On the other hand, it is arguable that, without Britain, institutionalised slavery would still exist in most parts of the world. Though the French Revolutionary govern- ment was the first to condemn slavery, root and branch, and to proclaim universal rights irrespective of race, the French did little to put their ideas into practice and later reneged on them; the British achieved a great deal more in promoting these objec- tives. The great humanitarian Thomas Clarkson (1760-1846), who was as influen- tial as Wilberforce in making the slave- trade unlawful, gives in his history of the abolitionist movement a substantial list of British writers who argued against slavery, ranging from Aphra Behn, through Defoe, Pope, Shenstone, Savage, to James Thom- son and Dr Johnson. Johnson, in particular, never missed an opportunity to condemn slavery and shocked the dons at an Oxford high table by toasting 'success to the next revolt of the Negroes in the West Indies'.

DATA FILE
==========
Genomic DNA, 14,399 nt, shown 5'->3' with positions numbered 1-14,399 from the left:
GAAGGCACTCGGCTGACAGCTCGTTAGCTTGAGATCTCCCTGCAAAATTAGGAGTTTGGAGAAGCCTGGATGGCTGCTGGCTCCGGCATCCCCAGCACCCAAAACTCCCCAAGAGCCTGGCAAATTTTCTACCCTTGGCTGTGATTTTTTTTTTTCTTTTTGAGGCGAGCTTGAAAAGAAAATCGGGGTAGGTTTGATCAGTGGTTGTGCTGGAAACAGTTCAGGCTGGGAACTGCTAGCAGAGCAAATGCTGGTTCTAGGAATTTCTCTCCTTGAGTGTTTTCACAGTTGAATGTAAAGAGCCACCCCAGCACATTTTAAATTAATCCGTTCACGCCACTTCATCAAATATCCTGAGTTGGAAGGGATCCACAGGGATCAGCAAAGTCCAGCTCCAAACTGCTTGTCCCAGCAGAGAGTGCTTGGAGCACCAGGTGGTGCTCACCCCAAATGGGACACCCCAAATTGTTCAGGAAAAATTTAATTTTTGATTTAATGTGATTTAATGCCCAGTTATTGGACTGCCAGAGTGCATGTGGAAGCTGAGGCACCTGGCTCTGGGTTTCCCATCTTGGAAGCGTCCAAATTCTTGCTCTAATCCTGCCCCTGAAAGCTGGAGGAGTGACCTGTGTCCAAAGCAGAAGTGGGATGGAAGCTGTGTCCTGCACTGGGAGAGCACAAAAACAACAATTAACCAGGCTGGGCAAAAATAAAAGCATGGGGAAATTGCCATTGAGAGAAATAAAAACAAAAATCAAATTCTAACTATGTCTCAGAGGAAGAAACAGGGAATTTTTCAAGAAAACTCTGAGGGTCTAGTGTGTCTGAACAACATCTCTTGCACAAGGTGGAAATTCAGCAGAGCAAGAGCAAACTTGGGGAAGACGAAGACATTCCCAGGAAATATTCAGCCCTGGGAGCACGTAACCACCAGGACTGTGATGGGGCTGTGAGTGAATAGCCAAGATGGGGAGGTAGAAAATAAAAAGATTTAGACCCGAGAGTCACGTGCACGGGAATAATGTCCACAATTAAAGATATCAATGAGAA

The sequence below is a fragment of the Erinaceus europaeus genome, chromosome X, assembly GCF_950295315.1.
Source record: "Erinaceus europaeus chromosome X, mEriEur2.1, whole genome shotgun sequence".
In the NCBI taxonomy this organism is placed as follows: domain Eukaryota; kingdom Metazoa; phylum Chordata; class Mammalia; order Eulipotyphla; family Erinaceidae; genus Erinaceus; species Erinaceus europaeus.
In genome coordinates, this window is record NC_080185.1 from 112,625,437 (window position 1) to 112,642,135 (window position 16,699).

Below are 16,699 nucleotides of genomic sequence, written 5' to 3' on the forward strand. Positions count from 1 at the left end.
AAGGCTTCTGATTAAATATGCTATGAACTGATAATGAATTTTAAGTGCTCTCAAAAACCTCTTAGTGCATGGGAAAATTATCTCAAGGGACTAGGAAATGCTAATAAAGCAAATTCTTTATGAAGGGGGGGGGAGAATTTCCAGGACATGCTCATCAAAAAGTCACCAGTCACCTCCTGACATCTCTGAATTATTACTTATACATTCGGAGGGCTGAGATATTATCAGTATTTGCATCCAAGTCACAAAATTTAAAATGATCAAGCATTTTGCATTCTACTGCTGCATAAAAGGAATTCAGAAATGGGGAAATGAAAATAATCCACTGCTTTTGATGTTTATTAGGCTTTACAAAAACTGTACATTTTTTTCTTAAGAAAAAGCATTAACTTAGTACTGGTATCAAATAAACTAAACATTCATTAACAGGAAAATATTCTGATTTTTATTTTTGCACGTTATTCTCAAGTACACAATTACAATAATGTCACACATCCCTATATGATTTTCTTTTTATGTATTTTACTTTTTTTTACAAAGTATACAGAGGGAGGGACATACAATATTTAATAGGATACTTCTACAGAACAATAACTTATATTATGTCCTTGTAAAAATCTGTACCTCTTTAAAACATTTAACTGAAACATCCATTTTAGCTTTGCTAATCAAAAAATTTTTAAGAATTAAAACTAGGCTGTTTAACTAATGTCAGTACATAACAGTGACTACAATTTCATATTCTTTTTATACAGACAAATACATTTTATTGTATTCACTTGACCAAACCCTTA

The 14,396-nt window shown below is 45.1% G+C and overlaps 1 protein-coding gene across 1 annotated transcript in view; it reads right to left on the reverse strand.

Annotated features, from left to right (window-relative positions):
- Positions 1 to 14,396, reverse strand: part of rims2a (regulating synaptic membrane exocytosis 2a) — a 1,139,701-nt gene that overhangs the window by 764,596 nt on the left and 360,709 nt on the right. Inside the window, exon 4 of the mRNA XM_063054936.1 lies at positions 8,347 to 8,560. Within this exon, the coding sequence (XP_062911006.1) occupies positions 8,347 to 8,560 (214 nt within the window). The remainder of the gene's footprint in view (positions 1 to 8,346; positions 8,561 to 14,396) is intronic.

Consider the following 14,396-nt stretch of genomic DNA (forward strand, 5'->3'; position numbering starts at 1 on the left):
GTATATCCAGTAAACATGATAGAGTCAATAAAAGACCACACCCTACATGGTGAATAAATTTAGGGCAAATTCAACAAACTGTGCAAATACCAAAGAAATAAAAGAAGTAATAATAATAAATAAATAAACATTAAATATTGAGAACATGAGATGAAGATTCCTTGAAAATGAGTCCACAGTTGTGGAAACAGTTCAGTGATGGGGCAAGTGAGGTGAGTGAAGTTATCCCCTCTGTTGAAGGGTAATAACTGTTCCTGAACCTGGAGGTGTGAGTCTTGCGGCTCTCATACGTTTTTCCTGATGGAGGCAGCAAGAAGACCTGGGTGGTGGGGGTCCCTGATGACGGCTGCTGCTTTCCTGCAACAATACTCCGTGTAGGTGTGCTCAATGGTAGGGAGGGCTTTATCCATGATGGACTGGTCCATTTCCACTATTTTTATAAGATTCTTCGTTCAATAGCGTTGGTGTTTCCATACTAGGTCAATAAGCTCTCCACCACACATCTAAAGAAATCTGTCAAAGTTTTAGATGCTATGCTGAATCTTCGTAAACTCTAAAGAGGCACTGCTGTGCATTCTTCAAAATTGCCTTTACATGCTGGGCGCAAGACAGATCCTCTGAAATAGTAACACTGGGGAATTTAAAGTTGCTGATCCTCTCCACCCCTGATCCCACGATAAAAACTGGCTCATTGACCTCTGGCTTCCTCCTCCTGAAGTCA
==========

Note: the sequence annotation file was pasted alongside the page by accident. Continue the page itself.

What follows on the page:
By the 1790s, indeed, boycotting prod- ucts produced by slave labour was a favourite activity of the English chattering classes. In 1797, when Coleridge was with Wordsworth and his sister Dorothy in West Somerset, all three used conscientiously to sweeten their tea or coffee with honey, which was Politically Correct, rather than sugar, which was not. But some chatterers denied the political correctness of tea and coffee too. Cobbett begged readers of his Examiner to use roasted wheat as a form of ersatz coffee. The Black Dwarf urged the public to make tea from hay, and coffee from a mixture of roasted peas and mus- tard. By then, of course, slavery was already unlawful in Britain. 22 June 1772 was an important date in world history, when, in the Somerset case, Lord Chief Justice Mansfield ruled that slavery was inadmissi- ble under the Common Law since it was 'so odious that nothing can be suffered to sup- port it but positive law'. That judgment cov- ered Wales and Ireland as well as England, and the Scots followed suit in 1778. We were not the first country to outlaw the slave-trade — that honour goes to Den- A money spider dropping out of the ERM. mark, which banned it in 1802, five years before Wilberforce got his abolition bill on to the Statute Book — but we were the first and for many years the only nation to enforce it with severe penalties and vigor- ous international action. We had to bribe such countries as Spain and Portugal, and bully others, like France, Brazil and the Netherlands, into following us in making the trade unlawful. Lining up a reluctant international community behind us on this issue was a primary aim of Castlereagh's foreign policy, because by this time the anti-slavery campaign had become the cause of the entire British people. As he put it, 'The nation is bent upon this object. I believe that there is hardly a village which has not met and petitioned on it.' The actu- al suppression of the trade was very largely the work of the Royal Navy. Generations of British seamen, who felt passionately on the subject, risked their lives to arrest the slavers who kept the trade going. Ending the slave-trade was the greatest and most enduring of all the triumphs of Britain's 'gunboat diplomacy'.